This infographic is designed to educate our audience on the intelligence of various animals as well as argue that animal intelligence is more varied and advanced than many think. Our intended audience is all those who use the internet and may have an interest in animals. Our infographic describes each animal’s intelligence in simple and easy to understand attributes that the animal possesses. This ensures that anyone who happens upon our infographic is able to understand and learn from it. Although the information is easy to understand, we think it will be new information to many readers. We had no idea that animals such as crows and pigs were considered among the smartest animals, and our infographic will be useful to others like us who didn’t know this. Our design features a line that guides the reader’s attention through the infographic in increasing order of intelligence of the animals.  In this way, the infographic design displays the animals in order of increasing intelligence, without it needing to be explicitly stated in words. The thumbnail images of the animals, called poly images, were chosen because they are clear and simple depictions of the animals that quickly present the animal being described. They allow a reader to see the topic of the infographic by glancing over it and may help draw a reader’s attention. The darkening shade of blue for the border of each animal as the reader progresses toward the end of the infographic is another design feature that communicates without using words. The darker the shade of blue, the more intelligent the animal is considered to be.

Sources:

http://www.dailymail.co.uk/sciencetech/article-2590046/Crows-intelligent-CHILDREN-Study-reveals-birds-intelligence-seven-year-old.html

http://www.scientificamerican.com/article/the-science-is-in-elephants-are-even-smarter-than-we-realized-video/

http://orangutancanada.ca/about-orangutans/intelligence/

http://understanddolphins.tripod.com/dolphinbrainandintelligence.html

http://www.conservenature.org/learn_about_wildlife/chimpanzees/chimp_intelligence.htm

http://en.wikipedia.org/wiki/Cetacean_intelligence

http://www.nbcnews.com/id/24628983/ns/technology_and_science-science/t/smartest-animals/

http://en.wikipedia.org/wiki/Cephalopod_intelligence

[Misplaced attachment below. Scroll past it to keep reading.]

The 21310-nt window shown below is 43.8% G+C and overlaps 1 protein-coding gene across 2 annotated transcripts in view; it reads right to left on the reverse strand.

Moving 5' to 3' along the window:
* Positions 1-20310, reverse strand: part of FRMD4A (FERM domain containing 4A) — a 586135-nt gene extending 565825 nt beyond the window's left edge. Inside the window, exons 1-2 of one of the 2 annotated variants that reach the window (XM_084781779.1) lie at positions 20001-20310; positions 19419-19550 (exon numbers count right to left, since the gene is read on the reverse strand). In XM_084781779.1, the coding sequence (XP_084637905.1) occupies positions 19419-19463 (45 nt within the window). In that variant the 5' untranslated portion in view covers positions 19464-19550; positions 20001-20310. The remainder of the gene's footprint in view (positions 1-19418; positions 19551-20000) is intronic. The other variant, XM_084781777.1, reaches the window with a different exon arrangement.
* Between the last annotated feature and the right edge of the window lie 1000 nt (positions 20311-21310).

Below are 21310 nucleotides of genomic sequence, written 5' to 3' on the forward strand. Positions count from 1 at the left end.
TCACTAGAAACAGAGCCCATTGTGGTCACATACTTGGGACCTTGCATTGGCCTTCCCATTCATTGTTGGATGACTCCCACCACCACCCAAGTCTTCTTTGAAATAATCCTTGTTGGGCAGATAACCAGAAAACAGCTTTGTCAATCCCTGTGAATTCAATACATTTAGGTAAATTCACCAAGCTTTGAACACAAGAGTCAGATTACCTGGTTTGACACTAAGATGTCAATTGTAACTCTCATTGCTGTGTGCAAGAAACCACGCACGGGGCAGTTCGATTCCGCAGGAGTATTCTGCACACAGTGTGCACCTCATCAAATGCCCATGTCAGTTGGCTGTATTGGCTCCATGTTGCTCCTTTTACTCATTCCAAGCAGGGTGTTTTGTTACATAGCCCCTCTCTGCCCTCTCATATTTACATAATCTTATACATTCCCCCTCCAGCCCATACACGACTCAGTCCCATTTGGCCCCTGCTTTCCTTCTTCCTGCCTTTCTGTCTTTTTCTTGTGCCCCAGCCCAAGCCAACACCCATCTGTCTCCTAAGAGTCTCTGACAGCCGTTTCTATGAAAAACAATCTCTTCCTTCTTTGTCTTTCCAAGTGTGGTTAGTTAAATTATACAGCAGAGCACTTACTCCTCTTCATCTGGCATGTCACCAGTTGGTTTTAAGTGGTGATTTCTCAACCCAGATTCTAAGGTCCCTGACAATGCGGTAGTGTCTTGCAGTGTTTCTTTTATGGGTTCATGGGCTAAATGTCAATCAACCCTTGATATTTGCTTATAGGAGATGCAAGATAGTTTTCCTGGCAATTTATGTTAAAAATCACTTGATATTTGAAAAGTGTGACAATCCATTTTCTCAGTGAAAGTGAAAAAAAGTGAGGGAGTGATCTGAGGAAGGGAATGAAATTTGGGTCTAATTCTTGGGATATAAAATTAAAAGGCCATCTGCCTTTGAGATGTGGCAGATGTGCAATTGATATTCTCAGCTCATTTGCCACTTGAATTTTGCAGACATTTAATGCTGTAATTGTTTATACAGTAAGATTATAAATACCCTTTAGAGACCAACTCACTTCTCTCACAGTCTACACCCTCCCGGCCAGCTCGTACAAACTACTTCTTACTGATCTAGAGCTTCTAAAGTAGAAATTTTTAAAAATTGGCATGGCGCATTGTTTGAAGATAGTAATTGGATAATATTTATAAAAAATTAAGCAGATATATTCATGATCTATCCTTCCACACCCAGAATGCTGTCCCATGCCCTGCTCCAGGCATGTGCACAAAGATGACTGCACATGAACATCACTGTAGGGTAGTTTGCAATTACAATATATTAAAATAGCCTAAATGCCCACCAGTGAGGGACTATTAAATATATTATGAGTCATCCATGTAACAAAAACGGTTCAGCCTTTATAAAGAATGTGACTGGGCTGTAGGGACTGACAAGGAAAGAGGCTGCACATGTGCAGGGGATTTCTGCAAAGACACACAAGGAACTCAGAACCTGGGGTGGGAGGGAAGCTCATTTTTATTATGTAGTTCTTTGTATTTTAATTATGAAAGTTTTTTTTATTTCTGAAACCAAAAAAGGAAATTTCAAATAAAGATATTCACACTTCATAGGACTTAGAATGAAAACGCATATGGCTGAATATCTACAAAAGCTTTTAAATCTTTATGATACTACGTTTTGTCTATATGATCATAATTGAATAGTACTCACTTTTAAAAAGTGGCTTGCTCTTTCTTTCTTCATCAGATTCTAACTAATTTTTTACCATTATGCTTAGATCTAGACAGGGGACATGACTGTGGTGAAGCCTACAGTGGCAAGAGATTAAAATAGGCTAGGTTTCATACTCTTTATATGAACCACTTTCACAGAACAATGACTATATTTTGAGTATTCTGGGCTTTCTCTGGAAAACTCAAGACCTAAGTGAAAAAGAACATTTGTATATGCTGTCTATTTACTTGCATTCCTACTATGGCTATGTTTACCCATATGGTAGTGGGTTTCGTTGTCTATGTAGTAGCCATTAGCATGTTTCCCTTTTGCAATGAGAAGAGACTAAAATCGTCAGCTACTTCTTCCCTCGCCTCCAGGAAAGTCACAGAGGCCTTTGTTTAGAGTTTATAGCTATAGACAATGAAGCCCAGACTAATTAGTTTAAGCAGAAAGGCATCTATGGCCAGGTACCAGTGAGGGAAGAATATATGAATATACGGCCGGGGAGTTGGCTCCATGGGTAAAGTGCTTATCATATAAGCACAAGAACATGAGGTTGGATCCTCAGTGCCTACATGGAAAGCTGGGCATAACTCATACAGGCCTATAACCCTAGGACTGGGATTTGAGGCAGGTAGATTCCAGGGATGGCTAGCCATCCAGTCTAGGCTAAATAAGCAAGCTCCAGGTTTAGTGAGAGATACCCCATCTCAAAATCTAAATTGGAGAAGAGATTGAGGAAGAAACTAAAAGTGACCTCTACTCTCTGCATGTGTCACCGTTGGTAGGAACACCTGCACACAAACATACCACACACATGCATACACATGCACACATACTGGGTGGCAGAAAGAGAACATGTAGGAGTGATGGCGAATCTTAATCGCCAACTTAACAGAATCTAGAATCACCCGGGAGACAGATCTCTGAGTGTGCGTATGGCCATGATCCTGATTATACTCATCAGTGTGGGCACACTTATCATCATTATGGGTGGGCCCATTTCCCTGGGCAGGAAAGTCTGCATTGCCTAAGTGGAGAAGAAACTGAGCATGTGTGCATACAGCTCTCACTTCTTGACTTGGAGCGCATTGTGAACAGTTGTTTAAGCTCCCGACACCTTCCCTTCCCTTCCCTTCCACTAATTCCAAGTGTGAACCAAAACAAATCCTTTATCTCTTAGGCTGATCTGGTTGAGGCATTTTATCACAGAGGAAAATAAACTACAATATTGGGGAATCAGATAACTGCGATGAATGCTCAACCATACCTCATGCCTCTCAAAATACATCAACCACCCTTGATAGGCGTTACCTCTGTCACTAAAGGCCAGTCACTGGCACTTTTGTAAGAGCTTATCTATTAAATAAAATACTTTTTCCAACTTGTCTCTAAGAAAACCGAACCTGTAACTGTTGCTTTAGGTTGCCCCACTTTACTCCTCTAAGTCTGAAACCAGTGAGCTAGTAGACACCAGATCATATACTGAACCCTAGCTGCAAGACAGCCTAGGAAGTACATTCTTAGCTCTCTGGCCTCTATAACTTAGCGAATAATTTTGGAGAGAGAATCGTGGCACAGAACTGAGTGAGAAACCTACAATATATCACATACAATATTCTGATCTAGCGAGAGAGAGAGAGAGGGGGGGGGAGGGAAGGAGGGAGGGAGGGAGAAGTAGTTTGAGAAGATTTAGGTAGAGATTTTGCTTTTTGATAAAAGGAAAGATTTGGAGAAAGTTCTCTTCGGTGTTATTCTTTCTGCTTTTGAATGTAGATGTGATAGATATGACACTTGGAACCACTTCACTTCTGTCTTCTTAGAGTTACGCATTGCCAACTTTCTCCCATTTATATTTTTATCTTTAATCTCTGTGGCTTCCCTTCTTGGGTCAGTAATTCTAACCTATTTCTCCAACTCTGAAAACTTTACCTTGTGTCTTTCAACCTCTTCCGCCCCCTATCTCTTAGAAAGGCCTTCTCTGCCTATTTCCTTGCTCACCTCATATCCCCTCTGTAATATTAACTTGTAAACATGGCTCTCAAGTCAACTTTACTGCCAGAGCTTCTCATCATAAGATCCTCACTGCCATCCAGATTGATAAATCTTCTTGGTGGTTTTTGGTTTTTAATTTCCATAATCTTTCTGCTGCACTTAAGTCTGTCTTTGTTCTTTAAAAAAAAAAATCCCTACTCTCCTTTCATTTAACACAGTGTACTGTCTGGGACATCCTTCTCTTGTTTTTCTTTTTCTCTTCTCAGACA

https://www.behance.net/gallery/14964103/Low-Poly-Octopus

http://www.pinterest.com/bemagik/animal-polygon/

http://www.pinterest.com/mamisonji/polygon/

https://dribbble.com/shots/1787264-Killer-Whale-Low-Poly

https://www.behance.net/gallery/13257123/Poly-art-crow-vector

http://www.androidguys.com/2013/08/30/24-very-cool-wallpapers-for-your-android-polygon-art/

http://www.xstalent.co.uk/camilla-dahl-hansen/

https://www.behance.net/JoshuaJDavies/followers

http://www.fotolia.com/p/203121477

Immigrants and Small Businesses

infographic

Our infographic illustrates data about the foreign demographics of top cities in the US and the industries they own. The research process was quite lengthy, but the data we were able to find was exactly what we were looking for (in most cases)! With our alternate data, we had to find a new way to organize our graphics, and, in the end, the graphic only became more interesting and appealing. The intended audience is our class: a group of people with general knowledge about this topic, but nothing as specific as our infographic presented. As we learned more about the subject, we came to realize that immigrants and potential immigrants could learn a great deal from our infographic. Seeing how successful and common immigrant owned businesses are can be a source of strength and confidence.

To produce our infographic, changing our research into a visual form, took some time as well. We spent some time discussing what we wanted our infographic to portray and how we wanted it to be done. Everything placed on the infographic was done so deliberately, such as the colors, layout, and representation of the actual data, etc. First off, the colors chosen for each city were strategically chosen. Rather than choosing generic colors, we chose colors such as Statue of Liberty green for New York and the Golden Gate Bridge’s international orange for San Francisco. As for the placement and layout, we chose to use the US map instead of listing data points or laying them out in a grid in order to present a more organic and accurate portrayal  of our facts. We designed the industries of immigrant businesses as to be the focal points of our image. Originally, they were meant to be in the background, while currency would be placed in front of it for the various foreigners. After attempting to signify nations by their currency, it was evident that it would be too visually busy and the lack of recognition would have resulted in referencing the key too often. We did this because our topic heavily emphasizes foreigner owners of businesses in their respective cities. It only made sense to adjust our layout to highlight the important data points that are associated with businesses.

Unfortunately, we couldn’t put everything we envisioned into pixels but the things we did put on it was done so with those previous plans in mind. We made decisions by brainstorming out loud and openly, constructively criticizing each other’s points. If we both agreed on an idea, it was placed on the final infographic.

Vooha Vellanki + Spencer Wilson

Sources

General:

http://ww.city-data.com/forum/city-vs-city/1017386-immigration-numbers-metro-area-top-10-a.html